The two-decade path to a writer’s first novel
The writing bug hit me early in life. First I wrote for fun, then I wrote to win. I wrote stories for a contest that was open to entries nationwide, taking home several prizes and copies of my work in the magazine that sponsored the contest. After seeing my work in print, I knew then that I wanted to be a writer.
That was more than 20 years ago.
My first book came out this month. You’re probably thinking that 20-plus years is a pretty big gap. And you’d be correct. Two decades is a long time to wait to see your dream come true.
But the fact that it did is nothing short of amazing for me.
You see, I started writing when I was in middle school. I dabbled in short stories and poetry. Going into high school, my mother and I sat down to create a plan for my classes. Writing classes, honors English, journalism…all classes to get me where I wanted to go. But by now, I wasn’t writing as much for me as I was for school. After graduation, I joined the Army, hoping to get college money and a coveted job in the journalism field. Only to be told that there were no available slots open in training for journalism, and being told to choose another field to pursue.
That’s when my writing was completely pushed aside.
Years later, I’m a civilian again, married and raising kids. But something kept telling me I needed to get back to writing, to sit down and put pen to paper, to record the stories that are forever floating around in my head. After about a year of the same story pushing at me, I finally gave in. I sat down, and began to write. And write. And write some more.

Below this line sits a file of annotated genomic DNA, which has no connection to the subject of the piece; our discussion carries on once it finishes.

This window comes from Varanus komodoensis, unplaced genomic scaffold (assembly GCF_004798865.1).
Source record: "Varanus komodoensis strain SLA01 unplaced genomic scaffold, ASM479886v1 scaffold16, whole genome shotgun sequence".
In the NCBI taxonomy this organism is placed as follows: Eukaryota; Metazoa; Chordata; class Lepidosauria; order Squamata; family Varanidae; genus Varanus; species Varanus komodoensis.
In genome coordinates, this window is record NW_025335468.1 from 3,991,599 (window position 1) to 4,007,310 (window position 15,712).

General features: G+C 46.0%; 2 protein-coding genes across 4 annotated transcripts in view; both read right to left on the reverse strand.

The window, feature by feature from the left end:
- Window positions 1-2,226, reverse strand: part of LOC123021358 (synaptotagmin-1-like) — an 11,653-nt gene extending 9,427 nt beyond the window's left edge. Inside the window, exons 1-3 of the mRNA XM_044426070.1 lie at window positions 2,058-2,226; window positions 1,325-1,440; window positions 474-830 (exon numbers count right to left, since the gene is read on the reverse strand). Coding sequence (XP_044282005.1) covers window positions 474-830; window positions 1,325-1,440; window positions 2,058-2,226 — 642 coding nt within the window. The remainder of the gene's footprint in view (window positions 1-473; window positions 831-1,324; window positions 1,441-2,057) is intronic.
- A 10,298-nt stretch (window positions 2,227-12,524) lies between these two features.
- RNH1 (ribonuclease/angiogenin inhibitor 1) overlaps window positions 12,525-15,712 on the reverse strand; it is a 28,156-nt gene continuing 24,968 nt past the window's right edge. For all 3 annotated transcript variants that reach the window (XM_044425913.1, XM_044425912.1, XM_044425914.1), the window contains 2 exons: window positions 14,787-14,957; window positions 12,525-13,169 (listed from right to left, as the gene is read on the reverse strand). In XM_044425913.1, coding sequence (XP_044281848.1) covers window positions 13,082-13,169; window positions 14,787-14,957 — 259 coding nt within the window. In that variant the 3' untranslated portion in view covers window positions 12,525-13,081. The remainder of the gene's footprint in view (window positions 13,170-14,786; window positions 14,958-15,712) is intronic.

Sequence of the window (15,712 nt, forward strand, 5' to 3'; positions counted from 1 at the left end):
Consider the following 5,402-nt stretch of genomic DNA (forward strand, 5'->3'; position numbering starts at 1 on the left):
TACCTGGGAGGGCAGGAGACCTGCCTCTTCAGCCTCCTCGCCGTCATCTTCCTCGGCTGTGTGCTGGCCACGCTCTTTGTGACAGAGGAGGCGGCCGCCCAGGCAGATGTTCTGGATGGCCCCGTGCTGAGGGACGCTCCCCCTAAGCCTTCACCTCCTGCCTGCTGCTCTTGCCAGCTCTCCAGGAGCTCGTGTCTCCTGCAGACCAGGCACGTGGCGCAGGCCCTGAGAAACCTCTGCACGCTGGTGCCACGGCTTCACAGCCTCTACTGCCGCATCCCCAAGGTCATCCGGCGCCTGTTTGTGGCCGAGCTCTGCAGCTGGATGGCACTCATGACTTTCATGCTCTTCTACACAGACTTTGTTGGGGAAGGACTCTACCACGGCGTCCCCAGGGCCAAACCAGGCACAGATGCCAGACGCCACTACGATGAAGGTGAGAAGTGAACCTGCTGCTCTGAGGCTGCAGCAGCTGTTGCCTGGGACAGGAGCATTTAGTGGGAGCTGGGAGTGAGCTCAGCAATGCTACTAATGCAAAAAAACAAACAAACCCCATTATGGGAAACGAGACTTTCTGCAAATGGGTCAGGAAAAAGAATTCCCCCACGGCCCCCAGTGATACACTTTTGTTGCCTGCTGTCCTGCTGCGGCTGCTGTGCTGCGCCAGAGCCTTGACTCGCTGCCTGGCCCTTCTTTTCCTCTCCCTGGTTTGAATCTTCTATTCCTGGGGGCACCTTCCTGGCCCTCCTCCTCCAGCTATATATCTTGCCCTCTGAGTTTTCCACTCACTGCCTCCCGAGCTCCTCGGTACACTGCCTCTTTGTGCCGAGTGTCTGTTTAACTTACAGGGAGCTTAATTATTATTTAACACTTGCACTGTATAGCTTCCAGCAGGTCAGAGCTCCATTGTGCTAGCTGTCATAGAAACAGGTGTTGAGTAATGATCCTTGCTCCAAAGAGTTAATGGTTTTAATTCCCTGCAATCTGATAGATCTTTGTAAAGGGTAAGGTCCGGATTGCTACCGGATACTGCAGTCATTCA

The result, after another year of editing, revising and rewriting, is my very first book.
I tell you all of this for a very simple reason. It’s never too late to start going for your dream, no matter how old that dream is. If your dream is to write, then write. Push and kick the obstacles aside and go for it. I say this from experience. I submitted my book to more than two dozen publishers and agents, and every single one of them rejected my book. So, I decided to self-publish.
I’ve spent the last two months promoting my book ahead of its release. Reaching out to bloggers, reviewers, interviewers, local media…anyone who would listen to what I had to say and help me spread the word. I’ve worked social media, day and night, with quotes and pictures and teasers. All tasks that may have been handled by a publisher or agent, had someone picked up my book.
Yes, it’s hard. Yes, it’s a lot of work. And yes, it’s worth every minute of it all.
It’s worth it for the moment when you open the box and hold the first print copy of your very first novel for the very first time, knowing you made it happen. There is no feeling like it in the world, because you put your heart and soul into the pages you’re holding, and it’s real. You are literally holding your dream.
If you want to be a writer, go for it. Sit down with pen and paper, or at your computer, and write. Don’t try to control the flow, don’t stop to correct the spelling or grammar or punctuation. Worry about that stuff later. Ride that creative wave as long as you can and then dig into making it more polished. Decide from there where you want to go with your work. Don’t let anyone make you take a detour once you know where you want to go.
This is your journey. You choose the path. Follow it and get your dream.
H.C. Bentley is a veteran of the U.S. Army. Her life is filled with books. She not only writes but is an avid reader, surrounded by books in her job at her local library. She is writing her second novel, and resides in Kentucky with her husband and two daughters.